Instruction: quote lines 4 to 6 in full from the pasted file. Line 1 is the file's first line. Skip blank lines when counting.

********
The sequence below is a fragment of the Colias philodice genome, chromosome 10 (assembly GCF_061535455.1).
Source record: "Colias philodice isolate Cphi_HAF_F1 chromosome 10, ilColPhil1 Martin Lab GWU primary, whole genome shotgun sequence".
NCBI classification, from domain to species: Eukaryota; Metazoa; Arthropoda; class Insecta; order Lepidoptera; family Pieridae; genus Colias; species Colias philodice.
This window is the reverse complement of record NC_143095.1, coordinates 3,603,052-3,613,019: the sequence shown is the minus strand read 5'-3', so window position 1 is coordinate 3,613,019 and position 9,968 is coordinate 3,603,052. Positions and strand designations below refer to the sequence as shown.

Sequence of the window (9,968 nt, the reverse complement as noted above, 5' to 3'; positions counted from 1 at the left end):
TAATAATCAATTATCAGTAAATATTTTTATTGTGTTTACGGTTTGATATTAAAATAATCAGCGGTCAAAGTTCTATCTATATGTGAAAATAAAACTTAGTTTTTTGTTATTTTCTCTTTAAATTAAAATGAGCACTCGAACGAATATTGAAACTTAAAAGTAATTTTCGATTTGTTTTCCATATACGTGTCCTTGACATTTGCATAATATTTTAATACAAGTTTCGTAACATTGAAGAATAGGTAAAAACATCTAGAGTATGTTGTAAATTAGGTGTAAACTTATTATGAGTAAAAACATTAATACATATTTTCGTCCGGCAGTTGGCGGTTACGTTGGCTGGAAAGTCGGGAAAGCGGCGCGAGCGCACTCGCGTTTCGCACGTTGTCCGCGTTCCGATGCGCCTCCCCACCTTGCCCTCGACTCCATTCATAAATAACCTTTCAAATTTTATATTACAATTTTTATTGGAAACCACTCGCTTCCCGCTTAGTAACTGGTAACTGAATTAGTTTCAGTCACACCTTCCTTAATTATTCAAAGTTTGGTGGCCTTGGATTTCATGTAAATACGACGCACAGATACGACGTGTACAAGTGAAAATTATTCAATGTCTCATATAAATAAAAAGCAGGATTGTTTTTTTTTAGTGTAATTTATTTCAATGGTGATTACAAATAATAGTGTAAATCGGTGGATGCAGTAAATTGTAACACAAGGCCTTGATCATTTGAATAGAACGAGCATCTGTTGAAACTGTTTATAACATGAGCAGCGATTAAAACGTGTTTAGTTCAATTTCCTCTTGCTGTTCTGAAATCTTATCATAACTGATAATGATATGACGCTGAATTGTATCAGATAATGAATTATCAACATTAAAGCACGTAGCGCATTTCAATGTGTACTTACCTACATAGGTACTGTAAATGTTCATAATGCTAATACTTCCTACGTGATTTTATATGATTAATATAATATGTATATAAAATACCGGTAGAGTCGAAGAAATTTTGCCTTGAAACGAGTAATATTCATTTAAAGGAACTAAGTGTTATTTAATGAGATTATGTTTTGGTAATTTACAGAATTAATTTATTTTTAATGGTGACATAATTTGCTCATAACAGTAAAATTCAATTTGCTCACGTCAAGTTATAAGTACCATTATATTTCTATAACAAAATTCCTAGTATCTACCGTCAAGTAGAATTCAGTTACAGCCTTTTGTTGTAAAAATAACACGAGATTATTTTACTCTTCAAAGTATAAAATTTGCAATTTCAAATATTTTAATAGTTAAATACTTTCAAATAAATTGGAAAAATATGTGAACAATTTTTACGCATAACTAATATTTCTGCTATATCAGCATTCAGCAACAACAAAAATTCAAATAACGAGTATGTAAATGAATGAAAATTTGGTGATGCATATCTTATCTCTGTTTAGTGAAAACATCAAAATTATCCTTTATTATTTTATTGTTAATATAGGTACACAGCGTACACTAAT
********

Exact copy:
This window is the reverse complement of record NC_143095.1, coordinates 3,603,052-3,613,019: the sequence shown is the minus strand read 5'-3', so window position 1 is coordinate 3,613,019 and position 9,968 is coordinate 3,603,052. Positions and strand designations below refer to the sequence as shown.

Sequence of the window (9,968 nt, the reverse complement as noted above, 5' to 3'; positions counted from 1 at the left end):
TAATAATCAATTATCAGTAAATATTTTTATTGTGTTTACGGTTTGATATTAAAATAATCAGCGGTCAAAGTTCTATCTATATGTGAAAATAAAACTTAGTTTTTTGTTATTTTCTCTTTAAATTAAAATGAGCACTCGAACGAATATTGAAACTTAAAAGTAATTTTCGATTTGTTTTCCATATACGTGTCCTTGACATTTGCATAATATTTTAATACAAGTTTCGTAACATTGAAGAATAGGTAAAAACATCTAGAGTATGTTGTAAATTAGGTGTAAACTTATTATGAGTAAAAACATTAATACATATTTTCGTCCGGCAGTTGGCGGTTACGTTGGCTGGAAAGTCGGGAAAGCGGCGCGAGCGCACTCGCGTTTCGCACGTTGTCCGCGTTCCGATGCGCCTCCCCACCTTGCCCTCGACTCCATTCATAAATAACCTTTCAAATTTTATATTACAATTTTTATTGGAAACCACTCGCTTCCCGCTTAGTAACTGGTAACTGAATTAGTTTCAGTCACACCTTCCTTAATTATTCAAAGTTTGGTGGCCTTGGATTTCATGTAAATACGACGCACAGATACGACGTGTACAAGTGAAAATTATTCAATGTCTCATATAAATAAAAAGCAGGATTGTTTTTTTTTAGTGTAATTTATTTCAATGGTGATTACAAATAATAGTGTAAATCGGTGGATGCAGTAAATTGTAACACAAGGCCTTGATCATTTGAATAGAACGAGCATCTGTTGAAACTGTTTATAACATGAGCAGCGATTAAAACGTGTTTAGTTCAATTTCCTCTTGCTGTTCTGAAATCTTATCATAACTGATAATGATATGACGCTGAATTGTATCAGATAATGAATTATCAACATTAAAGCACGTAGCGCATTTCAATGTGTACTTACCTACATAGGTACTGTAAATGTTCATAATGCTAATACTTCCTACGTGATTTTATATGATTAATATAATATGTATATAAAATACCGGTAGAGTCGAAGAAATTTTGCCTTGAAACGAGTAATATTCATTTAAAGGAACTAAGTGTTATTTAATGAGATTATGTTTTGGTAATTTACAGAATTAATTTATTTTTAATGGTGACATAATTTGCTCATAACAGTAAAATTCAATTTGCTCACGTCAAGTTATAAGTACCATTATATTTCTATAACAAAATTCCTAGTATCTACCGTCAAGTAGAATTCAGTTACAGCCTTTTGTTGTAAAAATAACACGAGATTATTTTACTCTTCAAAGTATAAAATTTGCAATTTCAAATATTTTAATAGTTAAATACTTTCAAATAAATTGGAAAAATATGTGAACAATTTTTACGCATAACTAATATTTCTGCTATATCAGCATTCAGCAACAACAAAAATTCAAATAACGAGTATGTAAATGAATGAAAATTTGGTGATGCATATCTTATCTCTGTTTAGTGAAAACATCAAAATTATCCTTTATTATTTTATTGTTAATATAGGTACACAGCGTACACTAAT